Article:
I felt like a princess on my wedding day.
My white, satin gown billowed around me. Its high collar and scoop neckline trimmed in lace, with a dozen satin-covered buttons down the back, and more along the sleeves. Yards of tulle swirled from the Juliet cap that anchored my veil.
It was perfect for a late March wedding, and even better I found the Jessica McClintock gown at Frederick & Nelson where I worked, so I got to use my employee discount.
If there’s one day in every woman’s life where she feels absolutely beautiful – it’s her wedding day. Alas, like Cinderella, midnight comes for all of us, and our beautiful gowns become memories.
Some women carefully pack away their dresses to save for future generations, some donate them to programs like Angel Gowns, and the more practical among us, sell them.
After I had my third son, I simply couldn’t imagine why that gown was still in my closet. We were always strapped for cash, so I took it to a consignment store and brought home $75 when it sold. The veil I kept. I reasoned that perhaps veils weren’t as trendy as dresses, and maybe I’d have a daughter-in-law who’d want to wear it.
In my previous column, I invited readers to share their wedding gown stories, and share they did.
“I still have my wedding dress from 1990,” said Lyn Mills. “I’m saving it in hopes that my daughter or one of my relatives will want to wear it as is or remake it for their wedding some day.”
Donna Scripture’s two daughters, Joan and Mary, wore the gown she purchased at the Bon Marche in 1956.
“Mary is short, but she wanted to wear it, so my neighbor, Pat, took the whole gown apart, made the alterations and put it back together,” Scripture said.
Beth Viren wrote, “I hand-sewed my wedding dress back in 1974. I was a senior at Whitworth College and was living in a dorm. The pattern was a very complicated Vogue pattern with full skirt and a train, made of crepe backed ivory satin, and had 36 tucks in the front and back of the bodice with fabric covered buttons, sheer fluffy sleeves with satin cuffs.”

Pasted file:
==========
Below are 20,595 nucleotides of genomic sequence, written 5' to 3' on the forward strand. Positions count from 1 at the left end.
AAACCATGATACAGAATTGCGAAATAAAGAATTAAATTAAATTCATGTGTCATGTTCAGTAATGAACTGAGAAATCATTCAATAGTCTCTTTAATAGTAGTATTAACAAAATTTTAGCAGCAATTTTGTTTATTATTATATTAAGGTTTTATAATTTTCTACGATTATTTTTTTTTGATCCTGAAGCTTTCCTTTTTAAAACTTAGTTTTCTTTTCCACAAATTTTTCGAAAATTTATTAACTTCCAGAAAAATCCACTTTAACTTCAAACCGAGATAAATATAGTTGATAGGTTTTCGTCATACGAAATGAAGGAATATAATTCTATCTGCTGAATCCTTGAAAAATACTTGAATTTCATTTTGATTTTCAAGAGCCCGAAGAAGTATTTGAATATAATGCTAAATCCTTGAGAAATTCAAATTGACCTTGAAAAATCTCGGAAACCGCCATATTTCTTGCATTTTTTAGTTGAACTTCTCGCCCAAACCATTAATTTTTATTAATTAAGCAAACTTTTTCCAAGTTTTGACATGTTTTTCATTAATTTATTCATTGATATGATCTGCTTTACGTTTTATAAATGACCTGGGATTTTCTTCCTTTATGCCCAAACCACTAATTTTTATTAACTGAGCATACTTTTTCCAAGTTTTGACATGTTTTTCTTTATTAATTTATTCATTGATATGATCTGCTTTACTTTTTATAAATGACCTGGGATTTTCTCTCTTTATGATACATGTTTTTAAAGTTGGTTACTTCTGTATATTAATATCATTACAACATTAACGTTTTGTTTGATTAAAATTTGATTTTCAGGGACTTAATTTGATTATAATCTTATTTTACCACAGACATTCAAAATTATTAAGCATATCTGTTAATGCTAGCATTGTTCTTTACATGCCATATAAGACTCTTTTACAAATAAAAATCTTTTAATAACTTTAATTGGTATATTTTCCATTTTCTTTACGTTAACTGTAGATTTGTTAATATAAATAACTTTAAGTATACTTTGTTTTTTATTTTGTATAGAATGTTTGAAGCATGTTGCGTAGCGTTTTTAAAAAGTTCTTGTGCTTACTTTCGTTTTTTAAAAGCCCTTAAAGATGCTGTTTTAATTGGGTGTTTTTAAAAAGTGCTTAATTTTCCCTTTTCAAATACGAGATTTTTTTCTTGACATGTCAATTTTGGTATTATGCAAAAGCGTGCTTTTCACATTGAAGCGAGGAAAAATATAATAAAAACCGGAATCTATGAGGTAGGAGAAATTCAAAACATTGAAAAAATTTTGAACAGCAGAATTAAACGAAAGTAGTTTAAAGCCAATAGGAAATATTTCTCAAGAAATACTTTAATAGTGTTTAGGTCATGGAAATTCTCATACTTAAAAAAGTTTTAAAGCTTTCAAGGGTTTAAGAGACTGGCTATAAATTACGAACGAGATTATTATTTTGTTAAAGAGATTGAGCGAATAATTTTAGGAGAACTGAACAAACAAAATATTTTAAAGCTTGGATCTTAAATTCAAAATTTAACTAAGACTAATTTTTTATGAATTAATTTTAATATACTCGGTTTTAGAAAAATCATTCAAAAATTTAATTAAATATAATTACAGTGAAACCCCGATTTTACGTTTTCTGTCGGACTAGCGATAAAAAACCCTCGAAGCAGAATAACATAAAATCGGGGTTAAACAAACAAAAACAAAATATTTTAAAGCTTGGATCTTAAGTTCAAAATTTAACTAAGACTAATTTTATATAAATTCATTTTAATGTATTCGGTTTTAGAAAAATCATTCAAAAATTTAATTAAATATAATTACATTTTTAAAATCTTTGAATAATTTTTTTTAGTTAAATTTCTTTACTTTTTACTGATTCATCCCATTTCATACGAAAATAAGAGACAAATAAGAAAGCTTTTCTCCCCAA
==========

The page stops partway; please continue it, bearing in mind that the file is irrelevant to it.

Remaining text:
When she made a mistake, her grandmother came to the rescue from Seattle and helped her finish the gown.
Viren and her husband recently downsized, and she came across her gown. She called Marcella Davis, owner of Marcella’s Bridal.
“She said that she actually takes old wedding dresses and hangs on to them,” Viren wrote. “She says that whenever she has a customer who comes in looking for their own special dress, and she knows ‘they may need a little extra attention,’ she goes to her stash of dresses. I loved that idea, and she assured me she would find the perfect person to be able to wear my dress again.”
Tamara Dees has a special plan for her gown.
“My wedding gown will be used to line my mother’s coffin. My mother is pleased, and I am honored,” she wrote.
Sandra Zikiye-Jones wore a lace dress that had been made in England.
“It had an attached train of ruffles, and the sleeves were long and pointed over my hands.”
When Eileen Mabee married in 1972, she wore the gown her mother wore in 1937.
“The dress was made by a friend, Julia Tobias, who was just beginning to design clothes in Omaha, Nebraska,” Mabee wrote. “Julia went on to become a sought-after couture designer in Denver and had her own boutique. Her dresses are in Denver fashion museums. I still have the dress, and I’m sure it will stay in the family.”
Barbara Stimers also had an original design.